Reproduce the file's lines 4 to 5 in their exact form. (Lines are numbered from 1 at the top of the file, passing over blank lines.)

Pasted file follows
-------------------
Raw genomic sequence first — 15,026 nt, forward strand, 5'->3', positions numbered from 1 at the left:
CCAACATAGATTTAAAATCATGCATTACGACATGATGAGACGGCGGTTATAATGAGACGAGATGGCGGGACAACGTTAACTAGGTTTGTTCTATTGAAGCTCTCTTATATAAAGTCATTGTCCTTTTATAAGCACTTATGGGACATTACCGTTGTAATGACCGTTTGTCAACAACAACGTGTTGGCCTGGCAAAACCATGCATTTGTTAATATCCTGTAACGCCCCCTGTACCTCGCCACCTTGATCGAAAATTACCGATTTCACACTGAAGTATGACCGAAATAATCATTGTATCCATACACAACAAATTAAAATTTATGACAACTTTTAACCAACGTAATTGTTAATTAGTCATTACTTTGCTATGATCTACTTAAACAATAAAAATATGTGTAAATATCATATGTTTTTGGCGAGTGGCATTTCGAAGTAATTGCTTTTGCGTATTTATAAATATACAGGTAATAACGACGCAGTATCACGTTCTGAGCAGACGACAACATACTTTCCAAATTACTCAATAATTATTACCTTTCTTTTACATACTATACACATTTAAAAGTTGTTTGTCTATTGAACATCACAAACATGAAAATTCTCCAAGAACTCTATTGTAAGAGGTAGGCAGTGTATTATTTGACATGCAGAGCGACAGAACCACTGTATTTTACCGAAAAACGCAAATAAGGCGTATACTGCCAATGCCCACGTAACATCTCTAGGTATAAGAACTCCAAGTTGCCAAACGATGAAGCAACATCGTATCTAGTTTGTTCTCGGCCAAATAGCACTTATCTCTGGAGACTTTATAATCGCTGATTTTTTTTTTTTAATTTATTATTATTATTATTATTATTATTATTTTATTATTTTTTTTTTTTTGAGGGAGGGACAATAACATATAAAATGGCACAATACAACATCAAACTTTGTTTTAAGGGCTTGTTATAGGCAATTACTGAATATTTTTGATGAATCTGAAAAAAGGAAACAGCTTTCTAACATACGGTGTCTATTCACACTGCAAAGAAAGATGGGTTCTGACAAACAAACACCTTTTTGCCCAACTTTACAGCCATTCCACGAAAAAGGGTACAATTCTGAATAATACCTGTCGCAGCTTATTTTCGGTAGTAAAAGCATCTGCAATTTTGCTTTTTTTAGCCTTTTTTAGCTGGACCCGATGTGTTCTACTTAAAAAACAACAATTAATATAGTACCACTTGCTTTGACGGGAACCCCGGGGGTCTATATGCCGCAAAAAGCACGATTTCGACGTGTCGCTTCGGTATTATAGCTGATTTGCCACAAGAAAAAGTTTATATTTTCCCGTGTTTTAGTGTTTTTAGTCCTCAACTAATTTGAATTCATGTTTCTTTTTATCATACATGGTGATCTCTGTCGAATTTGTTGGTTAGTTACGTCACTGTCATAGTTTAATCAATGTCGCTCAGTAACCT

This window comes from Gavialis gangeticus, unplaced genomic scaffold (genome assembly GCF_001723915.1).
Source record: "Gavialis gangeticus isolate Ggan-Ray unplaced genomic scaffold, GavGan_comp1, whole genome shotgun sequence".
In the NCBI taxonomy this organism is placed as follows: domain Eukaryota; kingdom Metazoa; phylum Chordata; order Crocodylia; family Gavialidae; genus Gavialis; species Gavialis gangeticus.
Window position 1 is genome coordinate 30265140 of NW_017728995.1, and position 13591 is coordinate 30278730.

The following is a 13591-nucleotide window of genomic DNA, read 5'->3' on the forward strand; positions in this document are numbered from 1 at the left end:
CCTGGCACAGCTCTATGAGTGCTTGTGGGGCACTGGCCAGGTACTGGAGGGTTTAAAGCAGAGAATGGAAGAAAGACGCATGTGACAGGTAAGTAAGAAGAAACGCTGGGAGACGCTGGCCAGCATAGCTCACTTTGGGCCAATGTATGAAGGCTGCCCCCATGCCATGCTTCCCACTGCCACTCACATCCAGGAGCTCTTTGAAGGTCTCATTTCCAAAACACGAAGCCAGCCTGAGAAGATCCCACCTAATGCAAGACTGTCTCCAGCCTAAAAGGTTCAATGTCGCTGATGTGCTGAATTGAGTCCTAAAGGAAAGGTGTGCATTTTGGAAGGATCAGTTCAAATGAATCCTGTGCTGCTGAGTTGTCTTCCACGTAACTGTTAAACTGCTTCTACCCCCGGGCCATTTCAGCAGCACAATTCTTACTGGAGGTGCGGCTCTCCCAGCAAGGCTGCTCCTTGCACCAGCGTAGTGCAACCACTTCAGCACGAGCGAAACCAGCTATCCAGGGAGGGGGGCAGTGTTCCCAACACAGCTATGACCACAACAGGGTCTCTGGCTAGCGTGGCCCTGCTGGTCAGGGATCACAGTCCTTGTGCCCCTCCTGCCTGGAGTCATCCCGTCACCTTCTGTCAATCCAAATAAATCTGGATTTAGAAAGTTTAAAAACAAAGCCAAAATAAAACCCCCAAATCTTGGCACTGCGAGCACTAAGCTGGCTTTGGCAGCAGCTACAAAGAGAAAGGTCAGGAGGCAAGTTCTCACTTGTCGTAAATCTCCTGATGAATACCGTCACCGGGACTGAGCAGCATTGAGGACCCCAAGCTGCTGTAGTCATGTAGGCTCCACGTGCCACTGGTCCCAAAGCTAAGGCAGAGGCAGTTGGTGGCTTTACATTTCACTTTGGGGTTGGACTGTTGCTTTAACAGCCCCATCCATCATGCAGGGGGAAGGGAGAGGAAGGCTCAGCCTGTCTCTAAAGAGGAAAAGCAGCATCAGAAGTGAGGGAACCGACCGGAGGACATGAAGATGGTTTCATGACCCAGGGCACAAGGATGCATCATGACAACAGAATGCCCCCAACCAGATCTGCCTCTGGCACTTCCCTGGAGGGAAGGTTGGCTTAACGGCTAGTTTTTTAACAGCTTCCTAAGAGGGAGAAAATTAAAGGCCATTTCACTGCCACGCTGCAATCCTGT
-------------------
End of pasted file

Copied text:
Source record: "Gavialis gangeticus isolate Ggan-Ray unplaced genomic scaffold, GavGan_comp1, whole genome shotgun sequence".
In the NCBI taxonomy this organism is placed as follows: domain Eukaryota; kingdom Metazoa; phylum Chordata; order Crocodylia; family Gavialidae; genus Gavialis; species Gavialis gangeticus.